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FirstEnergy closing two W. Pa. coal-fired plants

| Tuesday, July 9, 2013, 10:36 a.m.
Control Room Foreman Ron Gallagher works the smokestack scrubber control panels at the Hatfield's Ferry power plant in this file photo from 2009.
Control Room Foreman Ron Gallagher works the smokestack scrubber control panels at the Hatfield's Ferry power plant in this file photo from 2009.

FirstEnergy Corp. announced its third round of coal-fired power plant closings in 18 months on Tuesday, a move that will cost most of the 380 employees at the two affected locations in the Pittsburgh area their jobs and underscores the changing landscape in electricity industry.

The decision to close the Mitchell power station in Union and the Hatfield's Ferry power station in Masontown was announced as FirstEnergy grapples with looming deadlines to upgrade the plants to meet new federal mercury and toxic air pollution standards.

Power generators have had years to bring their coal-fired plants into compliance with the tougher rules, but FirstEnergy Corp., Western Pennsylvania's largest supplier, said that it was too costly to make changes at the two plants. They will close by Oct. 9, the company said.

The Akron-based company is in the process of shutting down 10 coal-fired plants in addition to the two announced Tuesday. The closures amount to more than half of all the company's coal-fired plants.

Electricity prices are so low that the plants won't be able to make money if FirstEnergy spends the $275 million needed to meet new federal mercury and toxic air pollution standards, the company said. The Akron-based company plans to bring its other plants up to code and grow its competitive supply business instead, officials said. They have no immediate plans to join other generating companies competing to build gas-fueled power plants.

“We are evaluating that all the time … but we haven't seen that perfect site or that perfect situation to invest what would be half a billion dollars to build that,” George J. Farah, FirstEnergy's vice president of fossil engineering and construction, said during a stop at the Tribune-Review. “We've seen flat demand, and we'd like to see some growth.”

The nation's electric power industry is in turmoil as low gas prices and growing environmental concerns push a switch away from coal. More plant closings and billions in new investments are sure to follow, especially in Pennsylvania, the country's second-biggest electric power generator and its biggest electricity exporter, experts said.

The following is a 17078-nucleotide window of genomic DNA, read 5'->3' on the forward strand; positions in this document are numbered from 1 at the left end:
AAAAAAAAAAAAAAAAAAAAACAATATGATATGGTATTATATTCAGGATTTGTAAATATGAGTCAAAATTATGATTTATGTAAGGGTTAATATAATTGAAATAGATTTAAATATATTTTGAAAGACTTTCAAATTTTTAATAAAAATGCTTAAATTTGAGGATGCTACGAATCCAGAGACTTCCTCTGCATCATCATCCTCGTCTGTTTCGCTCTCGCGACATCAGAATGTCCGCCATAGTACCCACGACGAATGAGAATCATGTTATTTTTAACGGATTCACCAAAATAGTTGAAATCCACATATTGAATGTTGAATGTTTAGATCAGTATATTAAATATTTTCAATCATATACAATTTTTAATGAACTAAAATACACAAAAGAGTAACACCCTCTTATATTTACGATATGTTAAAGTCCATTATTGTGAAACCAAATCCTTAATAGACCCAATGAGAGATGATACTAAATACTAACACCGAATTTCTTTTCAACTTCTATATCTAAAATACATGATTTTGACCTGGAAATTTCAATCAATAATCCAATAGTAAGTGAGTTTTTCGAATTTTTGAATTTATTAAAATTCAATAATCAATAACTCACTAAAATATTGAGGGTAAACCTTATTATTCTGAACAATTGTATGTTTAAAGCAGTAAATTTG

For local workers, it's a very emotional time, said Bob Whalen, president of the Utility Workers Union System Local 102. It has 182 people who work at the plant and a maintenance unit in Rostraver who had no inkling of the closings, he said. FirstEnergy spent nearly $1 billion on environmental controls at Hatfield's Ferry, which had given workers a sense of security, he said.

“You're talking about a large majority of folks who are in their very late 40s to mid-50s who have dedicated themselves … to this company,” Whalen said. “It's going to be a tremendous devastation to them.”

Coal boosters, including Republican Sen. Pat Toomey, focused on the job loss to reiterate their claims of a “war on coal” from Democrats.

Masontown Borough Mayor Toni Petrus learned about the planned closing of Hatfield's Ferry Power Station on Tuesday morning. She said many Fayette County residents work at the plant, a landmark situated just across the Monongahela River in Greene County.

“I don't know how much more Masontown can lose,” Petrus said. “I don't even know how to put it into words what a blow it is.”

The shift is part of long-term trend in which the market factors of depressed electricity demand and growing local shale gas production have pushed change just as much as environmental regulations, experts said. Coal-fired power plants are also some of the world's biggest polluters, contributing to local health and global climate problems.

FirstEnergy has had plenty of time to adjust, and this is likely the culmination of a lot of strategic planning, said Gregory F. Reed, director of the University of Pittsburgh's Power & Energy Initiative. It has a utility business and distribution customers that many other power companies don't have, so it may make business sense to let its competitors fight to build gas plants, Reed said.

“They've been very successful in the marketplace, and I think they've just looked at this very strategically to strengthen their consumer base,” he said.

Timothy Puko is a staff writer for Trib Total Media. He can be reached at 412-320-7991 or Trib Total Media staff writer Mary Pickels contributed to this report.

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